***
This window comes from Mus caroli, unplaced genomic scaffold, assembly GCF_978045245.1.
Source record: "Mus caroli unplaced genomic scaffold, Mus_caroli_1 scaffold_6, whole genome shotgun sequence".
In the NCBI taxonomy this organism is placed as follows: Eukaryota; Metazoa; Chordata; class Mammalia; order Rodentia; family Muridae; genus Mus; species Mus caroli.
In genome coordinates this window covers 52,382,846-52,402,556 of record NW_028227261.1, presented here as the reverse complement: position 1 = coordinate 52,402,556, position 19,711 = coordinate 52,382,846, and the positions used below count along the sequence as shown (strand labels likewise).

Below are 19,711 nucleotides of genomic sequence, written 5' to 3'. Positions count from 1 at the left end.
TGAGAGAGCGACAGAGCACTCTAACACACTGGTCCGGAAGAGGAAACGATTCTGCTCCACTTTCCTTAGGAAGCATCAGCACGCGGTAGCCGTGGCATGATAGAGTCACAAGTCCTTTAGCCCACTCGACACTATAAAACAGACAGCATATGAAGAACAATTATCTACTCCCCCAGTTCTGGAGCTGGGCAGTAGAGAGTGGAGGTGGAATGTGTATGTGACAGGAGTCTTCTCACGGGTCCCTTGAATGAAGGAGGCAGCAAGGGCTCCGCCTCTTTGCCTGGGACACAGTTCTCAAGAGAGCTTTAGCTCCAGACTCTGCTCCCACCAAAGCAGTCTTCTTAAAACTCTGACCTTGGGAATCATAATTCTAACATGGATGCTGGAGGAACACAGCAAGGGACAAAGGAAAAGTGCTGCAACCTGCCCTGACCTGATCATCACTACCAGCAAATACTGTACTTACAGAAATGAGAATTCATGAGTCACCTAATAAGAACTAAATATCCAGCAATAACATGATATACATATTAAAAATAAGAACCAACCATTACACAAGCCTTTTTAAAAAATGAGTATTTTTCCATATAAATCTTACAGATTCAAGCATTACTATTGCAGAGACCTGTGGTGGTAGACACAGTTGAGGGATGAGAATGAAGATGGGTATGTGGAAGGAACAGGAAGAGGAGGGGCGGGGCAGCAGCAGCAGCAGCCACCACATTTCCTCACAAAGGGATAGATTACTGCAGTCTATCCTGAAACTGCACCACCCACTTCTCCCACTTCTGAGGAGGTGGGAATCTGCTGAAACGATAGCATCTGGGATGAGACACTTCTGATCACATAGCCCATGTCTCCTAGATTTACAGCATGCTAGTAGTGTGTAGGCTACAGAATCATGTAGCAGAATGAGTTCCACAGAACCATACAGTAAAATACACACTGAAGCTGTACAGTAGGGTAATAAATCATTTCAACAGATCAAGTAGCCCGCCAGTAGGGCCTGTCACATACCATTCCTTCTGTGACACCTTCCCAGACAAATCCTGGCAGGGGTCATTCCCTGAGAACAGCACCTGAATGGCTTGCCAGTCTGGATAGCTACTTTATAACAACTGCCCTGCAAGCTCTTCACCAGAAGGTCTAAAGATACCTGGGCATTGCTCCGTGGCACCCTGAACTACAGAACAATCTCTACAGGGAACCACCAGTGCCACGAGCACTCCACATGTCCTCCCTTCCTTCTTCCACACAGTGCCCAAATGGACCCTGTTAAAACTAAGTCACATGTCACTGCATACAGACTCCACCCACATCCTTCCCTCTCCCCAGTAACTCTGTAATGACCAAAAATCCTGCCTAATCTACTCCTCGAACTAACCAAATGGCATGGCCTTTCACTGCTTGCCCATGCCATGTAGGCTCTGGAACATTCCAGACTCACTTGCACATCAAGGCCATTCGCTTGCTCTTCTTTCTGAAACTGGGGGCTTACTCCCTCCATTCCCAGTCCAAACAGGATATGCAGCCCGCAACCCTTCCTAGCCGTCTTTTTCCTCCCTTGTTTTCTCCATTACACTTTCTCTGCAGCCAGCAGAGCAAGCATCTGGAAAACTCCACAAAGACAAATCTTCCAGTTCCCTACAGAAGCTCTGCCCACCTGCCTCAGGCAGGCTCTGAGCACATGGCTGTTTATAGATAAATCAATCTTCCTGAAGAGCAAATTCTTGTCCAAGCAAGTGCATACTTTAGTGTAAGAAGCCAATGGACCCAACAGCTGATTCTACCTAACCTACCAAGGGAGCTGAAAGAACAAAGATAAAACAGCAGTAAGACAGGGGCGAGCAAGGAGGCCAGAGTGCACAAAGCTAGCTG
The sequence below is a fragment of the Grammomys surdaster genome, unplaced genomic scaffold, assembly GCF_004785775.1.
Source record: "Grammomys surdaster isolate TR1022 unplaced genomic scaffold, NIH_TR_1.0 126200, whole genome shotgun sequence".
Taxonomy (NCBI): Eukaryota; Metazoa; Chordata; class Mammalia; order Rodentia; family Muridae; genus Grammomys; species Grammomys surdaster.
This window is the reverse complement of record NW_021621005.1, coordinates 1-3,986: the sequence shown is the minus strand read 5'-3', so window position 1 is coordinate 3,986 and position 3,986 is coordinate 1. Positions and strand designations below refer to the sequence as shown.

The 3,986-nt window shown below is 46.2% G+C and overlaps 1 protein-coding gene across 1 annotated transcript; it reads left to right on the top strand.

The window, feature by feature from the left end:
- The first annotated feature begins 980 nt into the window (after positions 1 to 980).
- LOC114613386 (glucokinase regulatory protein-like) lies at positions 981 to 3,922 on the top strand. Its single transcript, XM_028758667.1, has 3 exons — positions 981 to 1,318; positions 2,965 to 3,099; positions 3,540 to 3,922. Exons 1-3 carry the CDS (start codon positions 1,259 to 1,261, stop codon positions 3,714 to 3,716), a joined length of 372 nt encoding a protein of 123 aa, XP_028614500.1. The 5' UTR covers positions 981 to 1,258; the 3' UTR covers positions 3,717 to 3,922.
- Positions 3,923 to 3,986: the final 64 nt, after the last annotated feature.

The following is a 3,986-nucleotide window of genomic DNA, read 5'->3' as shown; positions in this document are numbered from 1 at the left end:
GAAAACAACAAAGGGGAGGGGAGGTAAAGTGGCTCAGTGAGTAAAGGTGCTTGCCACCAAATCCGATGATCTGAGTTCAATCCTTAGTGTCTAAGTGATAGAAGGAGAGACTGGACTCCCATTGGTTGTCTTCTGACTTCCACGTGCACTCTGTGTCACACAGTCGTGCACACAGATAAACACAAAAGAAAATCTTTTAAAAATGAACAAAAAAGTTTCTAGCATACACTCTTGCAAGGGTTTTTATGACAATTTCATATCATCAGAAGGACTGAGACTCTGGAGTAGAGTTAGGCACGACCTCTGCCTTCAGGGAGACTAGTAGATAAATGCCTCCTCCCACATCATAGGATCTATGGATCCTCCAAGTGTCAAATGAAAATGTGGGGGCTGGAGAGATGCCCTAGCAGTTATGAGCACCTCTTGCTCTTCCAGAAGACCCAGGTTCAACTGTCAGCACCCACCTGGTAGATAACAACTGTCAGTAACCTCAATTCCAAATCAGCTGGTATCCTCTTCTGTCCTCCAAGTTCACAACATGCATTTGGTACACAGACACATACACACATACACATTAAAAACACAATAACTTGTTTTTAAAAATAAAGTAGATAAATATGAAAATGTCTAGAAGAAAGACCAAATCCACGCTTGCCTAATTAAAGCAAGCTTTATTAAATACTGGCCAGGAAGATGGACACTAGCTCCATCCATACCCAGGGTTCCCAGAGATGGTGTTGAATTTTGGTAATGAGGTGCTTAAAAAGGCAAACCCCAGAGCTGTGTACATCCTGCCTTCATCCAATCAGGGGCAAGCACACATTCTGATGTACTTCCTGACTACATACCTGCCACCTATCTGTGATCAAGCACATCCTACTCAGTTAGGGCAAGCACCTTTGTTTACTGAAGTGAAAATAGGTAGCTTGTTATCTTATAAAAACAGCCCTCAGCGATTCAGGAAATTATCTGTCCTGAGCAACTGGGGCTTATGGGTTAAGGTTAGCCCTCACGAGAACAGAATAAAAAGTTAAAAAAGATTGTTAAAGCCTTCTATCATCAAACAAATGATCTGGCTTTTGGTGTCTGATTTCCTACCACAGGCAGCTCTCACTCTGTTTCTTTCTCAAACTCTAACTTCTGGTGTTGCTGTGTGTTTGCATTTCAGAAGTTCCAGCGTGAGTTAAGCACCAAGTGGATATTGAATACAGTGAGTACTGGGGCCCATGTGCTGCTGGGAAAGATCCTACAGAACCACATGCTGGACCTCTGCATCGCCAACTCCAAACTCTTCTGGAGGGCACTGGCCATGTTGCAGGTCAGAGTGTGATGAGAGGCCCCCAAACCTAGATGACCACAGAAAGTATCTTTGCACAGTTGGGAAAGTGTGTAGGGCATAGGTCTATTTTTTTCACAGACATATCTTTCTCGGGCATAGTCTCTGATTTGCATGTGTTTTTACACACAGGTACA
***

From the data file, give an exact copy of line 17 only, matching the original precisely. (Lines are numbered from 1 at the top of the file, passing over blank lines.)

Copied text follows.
GAAAACAACAAAGGGGAGGGGAGGTAAAGTGGCTCAGTGAGTAAAGGTGCTTGCCACCAAATCCGATGATCTGAGTTCAATCCTTAGTGTCTAAGTGATAGAAGGAGAGACTGGACTCCCATTGGTTGTCTTCTGACTTCCACGTGCACTCTGTGTCACACAGTCGTGCACACAGATAAACACAAAAGAAAATCTTTTAAAAATGAACAAAAAAGTTTCTAGCATACACTCTTGCAAGGGTTTTTATGACAATTTCATATCATCAGAAGGACTGAGACTCTGGAGTAGAGTTAGGCACGACCTCTGCCTTCAGGGAGACTAGTAGATAAATGCCTCCTCCCACATCATAGGATCTATGGATCCTCCAAGTGTCAAATGAAAATGTGGGGGCTGGAGAGATGCCCTAGCAGTTATGAGCACCTCTTGCTCTTCCAGAAGACCCAGGTTCAACTGTCAGCACCCACCTGGTAGATAACAACTGTCAGTAACCTCAATTCCAAATCAGCTGGTATCCTCTTCTGTCCTCCAAGTTCACAACATGCATTTGGTACACAGACACATACACACATACACATTAAAAACACAATAACTTGTTTTTAAAAATAAAGTAGATAAATATGAAAATGTCTAGAAGAAAGACCAAATCCACGCTTGCCTAATTAAAGCAAGCTTTATTAAATACTGGCCAGGAAGATGGACACTAGCTCCATCCATACCCAGGGTTCCCAGAGATGGTGTTGAATTTTGGTAATGAGGTGCTTAAAAAGGCAAACCCCAGAGCTGTGTACATCCTGCCTTCATCCAATCAGGGGCAAGCACACATTCTGATGTACTTCCTGACTACATACCTGCCACCTATCTGTGATCAAGCACATCCTACTCAGTTAGGGCAAGCACCTTTGTTTACTGAAGTGAAAATAGGTAGCTTGTTATCTTATAAAAACAGCCCTCAGCGATTCAGGAAATTATCTGTCCTGAGCAACTGGGGCTTATGGGTTAAGGTTAGCCCTCACGAGAACAGAATAAAAAGTTAAAAAAGATTGTTAAAGCCTTCTATCATCAAACAAATGATCTGGCTTTTGGTGTCTGATTTCCTACCACAGGCAGCTCTCACTCTGTTTCTTTCTCAAACTCTAACTTCTGGTGTTGCTGTGTGTTTGCATTTCAGAAGTTCCAGCGTGAGTTAAGCACCAAGTGGATATTGAATACAGTGAGTACTGGGGCCCATGTGCTGCTGGGAAAGATCCTACAGAACCACATGCTGGACCTCTGCATCGCCAACTCCAAACTCTTCTGGAGGGCACTGGCCATGTTGCAGGTCAGAGTGTGATGAGAGGCCCCCAAACCTAGATGACCACAGAAAGTATCTTTGCACAGTTGGGAAAGTGTGTAGGGCATAGGTCTATTTTTTTCACAGACATATCTTTCTCGGGCATAGTCTCTGATTTGCATGTGTTTTTACACACAGGTACA